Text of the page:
By Harrison Sutphin of Sutphin Architecture
Dr. Frederick Owsley, originally of Chicago, had already established Tiverton in Greenwood, Virginia, estate as a large dairy operation prior to undertaking the construction of his manor house. He chose to build a large home in the Classical Revival style. The original architect is not known, but as of some skill, and had knowledge of the White House’s design, of which Tiverton’s resemblance is patterned.
Dr. Owsley’s third wife and widow, Mariska Golgotzen, the Baroness Von Eltz of Vienna, Austria, survived a devastating fire that gutted the structure in 1935. She hired Richmond, Virginia, architect Carl M. Linder to rebuild the house. At this time she also employed landscape architect Charles F. Gillette, of Richmond, to redesign the grounds and gardens. Mrs. Owsley rebuilt her home to be more fire proof than its predecessor. The exterior and interior loadbearing are the same brick construction left standing after the fire. The floor system though was replaced with poured concrete slab on steel bar-joists, with suspended plaster ceiling and wood floors on wood sleepers.
Photographs of the house circa 1912 were found as part of the Holsinger Studio Collection in the Special Collections Library at the University of Virginia. From these images, we can discern the exterior differences between the original design and the rebuilt structure. The most obvious are the elimination of the roof balustrade and southern most pediment addition. The photos of the original gardens hold little resemblance to the latter work of Gillette.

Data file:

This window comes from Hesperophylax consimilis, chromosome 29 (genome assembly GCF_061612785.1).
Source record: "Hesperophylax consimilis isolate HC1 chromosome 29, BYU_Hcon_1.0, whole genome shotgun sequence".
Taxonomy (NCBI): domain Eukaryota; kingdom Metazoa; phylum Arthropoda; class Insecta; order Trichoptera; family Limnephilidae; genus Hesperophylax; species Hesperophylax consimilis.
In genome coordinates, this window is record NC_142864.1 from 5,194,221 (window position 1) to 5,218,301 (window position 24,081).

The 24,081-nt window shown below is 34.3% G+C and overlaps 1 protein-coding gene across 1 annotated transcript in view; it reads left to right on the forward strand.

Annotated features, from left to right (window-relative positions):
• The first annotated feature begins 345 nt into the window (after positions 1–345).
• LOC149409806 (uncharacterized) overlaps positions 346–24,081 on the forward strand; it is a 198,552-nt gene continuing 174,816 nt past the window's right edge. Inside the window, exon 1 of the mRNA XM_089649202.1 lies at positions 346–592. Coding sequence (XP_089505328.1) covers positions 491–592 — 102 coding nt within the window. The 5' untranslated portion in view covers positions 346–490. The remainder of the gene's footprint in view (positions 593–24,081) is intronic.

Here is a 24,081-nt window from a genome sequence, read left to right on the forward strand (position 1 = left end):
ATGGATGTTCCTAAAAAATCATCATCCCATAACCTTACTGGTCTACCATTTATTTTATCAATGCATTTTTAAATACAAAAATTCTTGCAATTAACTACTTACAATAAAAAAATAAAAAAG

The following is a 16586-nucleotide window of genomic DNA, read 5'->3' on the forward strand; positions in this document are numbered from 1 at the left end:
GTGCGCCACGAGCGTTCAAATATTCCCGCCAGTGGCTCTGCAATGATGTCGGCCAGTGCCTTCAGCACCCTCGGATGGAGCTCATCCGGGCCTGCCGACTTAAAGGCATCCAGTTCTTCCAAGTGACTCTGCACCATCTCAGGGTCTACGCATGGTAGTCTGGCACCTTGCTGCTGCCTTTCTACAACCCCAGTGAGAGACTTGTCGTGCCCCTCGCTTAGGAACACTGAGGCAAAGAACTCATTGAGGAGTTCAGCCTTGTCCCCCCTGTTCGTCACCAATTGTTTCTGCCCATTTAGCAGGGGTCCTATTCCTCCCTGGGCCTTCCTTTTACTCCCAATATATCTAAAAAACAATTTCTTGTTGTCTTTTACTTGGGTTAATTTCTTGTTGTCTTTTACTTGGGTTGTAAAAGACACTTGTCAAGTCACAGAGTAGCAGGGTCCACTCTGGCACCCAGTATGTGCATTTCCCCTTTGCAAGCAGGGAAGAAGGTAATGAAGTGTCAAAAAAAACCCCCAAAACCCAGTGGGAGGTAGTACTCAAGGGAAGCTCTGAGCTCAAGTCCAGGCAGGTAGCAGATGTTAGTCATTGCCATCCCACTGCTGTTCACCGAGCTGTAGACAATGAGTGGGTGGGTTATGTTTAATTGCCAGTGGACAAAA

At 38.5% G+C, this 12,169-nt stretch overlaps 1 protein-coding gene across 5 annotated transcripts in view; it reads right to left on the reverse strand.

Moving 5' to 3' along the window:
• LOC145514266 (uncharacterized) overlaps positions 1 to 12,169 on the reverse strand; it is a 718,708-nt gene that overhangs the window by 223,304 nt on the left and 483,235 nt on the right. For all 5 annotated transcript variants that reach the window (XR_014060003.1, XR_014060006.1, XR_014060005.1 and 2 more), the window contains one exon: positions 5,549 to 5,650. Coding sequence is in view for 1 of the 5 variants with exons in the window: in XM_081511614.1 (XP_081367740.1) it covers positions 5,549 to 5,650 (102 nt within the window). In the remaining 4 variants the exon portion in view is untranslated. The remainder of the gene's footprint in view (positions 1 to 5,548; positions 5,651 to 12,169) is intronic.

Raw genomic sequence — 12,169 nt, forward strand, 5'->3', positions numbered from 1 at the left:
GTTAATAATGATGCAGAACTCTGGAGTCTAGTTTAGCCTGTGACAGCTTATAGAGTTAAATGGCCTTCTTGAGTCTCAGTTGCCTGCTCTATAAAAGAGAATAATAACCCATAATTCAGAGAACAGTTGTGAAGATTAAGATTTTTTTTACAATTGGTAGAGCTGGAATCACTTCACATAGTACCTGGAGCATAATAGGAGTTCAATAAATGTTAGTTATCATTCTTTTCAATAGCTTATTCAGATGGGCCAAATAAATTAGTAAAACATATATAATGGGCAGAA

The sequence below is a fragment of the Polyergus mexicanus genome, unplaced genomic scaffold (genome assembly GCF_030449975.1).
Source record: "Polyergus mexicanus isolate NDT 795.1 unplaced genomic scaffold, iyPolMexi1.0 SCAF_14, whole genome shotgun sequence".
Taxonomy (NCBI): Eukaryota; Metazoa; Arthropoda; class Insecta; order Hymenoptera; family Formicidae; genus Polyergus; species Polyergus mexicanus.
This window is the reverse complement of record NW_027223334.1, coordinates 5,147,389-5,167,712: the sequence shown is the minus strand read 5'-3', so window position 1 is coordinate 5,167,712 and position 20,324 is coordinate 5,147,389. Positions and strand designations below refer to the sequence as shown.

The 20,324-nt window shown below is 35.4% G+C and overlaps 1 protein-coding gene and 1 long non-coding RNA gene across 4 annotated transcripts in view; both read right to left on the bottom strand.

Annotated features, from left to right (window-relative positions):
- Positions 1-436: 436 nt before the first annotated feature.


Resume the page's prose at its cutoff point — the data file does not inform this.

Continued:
Purchased in 1960 by an out of town owner, the house was used sporadically as a summer getaway until falling into almost non-use during the past 25 years and elements and lack of basic maintenance took their toll. The gardens also became consumed by Virginia’s jungle of ivy and weeds. Pools cracked, exterior stucco cracked and failed, drainage systems clogged, and even the spray coated finish, containing asbestos that at some point was touted as a cure-all for cracked stucco began to flake and peel off in sheets.
The new homeowner had only see the property from the exterior before purchasing it as his next restoration effort and future home. Working within a historic overlay district and hoping to take advantage of the State of Virginia Tax-Credit program, the charge was clear—rework the house, updating all systems, and find within it, a home for today’s lifestyle.